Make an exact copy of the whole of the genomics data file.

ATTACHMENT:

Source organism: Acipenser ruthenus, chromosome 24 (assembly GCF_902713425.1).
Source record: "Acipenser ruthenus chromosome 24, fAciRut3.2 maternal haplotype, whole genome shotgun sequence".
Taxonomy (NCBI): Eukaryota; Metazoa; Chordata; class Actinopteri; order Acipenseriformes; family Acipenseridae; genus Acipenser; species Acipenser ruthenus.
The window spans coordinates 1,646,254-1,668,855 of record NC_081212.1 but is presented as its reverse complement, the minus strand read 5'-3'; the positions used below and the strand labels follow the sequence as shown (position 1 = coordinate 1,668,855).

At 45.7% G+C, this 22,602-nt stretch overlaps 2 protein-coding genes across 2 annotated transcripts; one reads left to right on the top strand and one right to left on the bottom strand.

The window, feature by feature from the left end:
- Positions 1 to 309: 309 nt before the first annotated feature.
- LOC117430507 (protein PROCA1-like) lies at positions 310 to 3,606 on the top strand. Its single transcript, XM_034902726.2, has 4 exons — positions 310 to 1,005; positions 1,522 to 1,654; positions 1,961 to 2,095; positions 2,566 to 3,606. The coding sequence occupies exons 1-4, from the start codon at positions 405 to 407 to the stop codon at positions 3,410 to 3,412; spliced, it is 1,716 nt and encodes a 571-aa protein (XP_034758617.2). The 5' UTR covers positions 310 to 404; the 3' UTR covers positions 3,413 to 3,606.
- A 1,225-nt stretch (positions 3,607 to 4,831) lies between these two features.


Source organism: Acipenser ruthenus, chromosome 24 (assembly GCF_902713425.1).
Source record: "Acipenser ruthenus chromosome 24, fAciRut3.2 maternal haplotype, whole genome shotgun sequence".
Taxonomy (NCBI): Eukaryota; Metazoa; Chordata; class Actinopteri; order Acipenseriformes; family Acipenseridae; genus Acipenser; species Acipenser ruthenus.
The window spans coordinates 1,646,254-1,668,855 of record NC_081212.1 but is presented as its reverse complement, the minus strand read 5'-3'; the positions used below and the strand labels follow the sequence as shown (position 1 = coordinate 1,668,855).

At 45.7% G+C, this 22,602-nt stretch overlaps 2 protein-coding genes across 2 annotated transcripts; one reads left to right on the top strand and one right to left on the bottom strand.

The window, feature by feature from the left end:
- Positions 1 to 309: 309 nt before the first annotated feature.
- LOC117430507 (protein PROCA1-like) lies at positions 310 to 3,606 on the top strand. Its single transcript, XM_034902726.2, has 4 exons — positions 310 to 1,005; positions 1,522 to 1,654; positions 1,961 to 2,095; positions 2,566 to 3,606. The coding sequence occupies exons 1-4, from the start codon at positions 405 to 407 to the stop codon at positions 3,410 to 3,412; spliced, it is 1,716 nt and encodes a 571-aa protein (XP_034758617.2). The 5' UTR covers positions 310 to 404; the 3' UTR covers positions 3,413 to 3,606.
- A 1,225-nt stretch (positions 3,607 to 4,831) lies between these two features.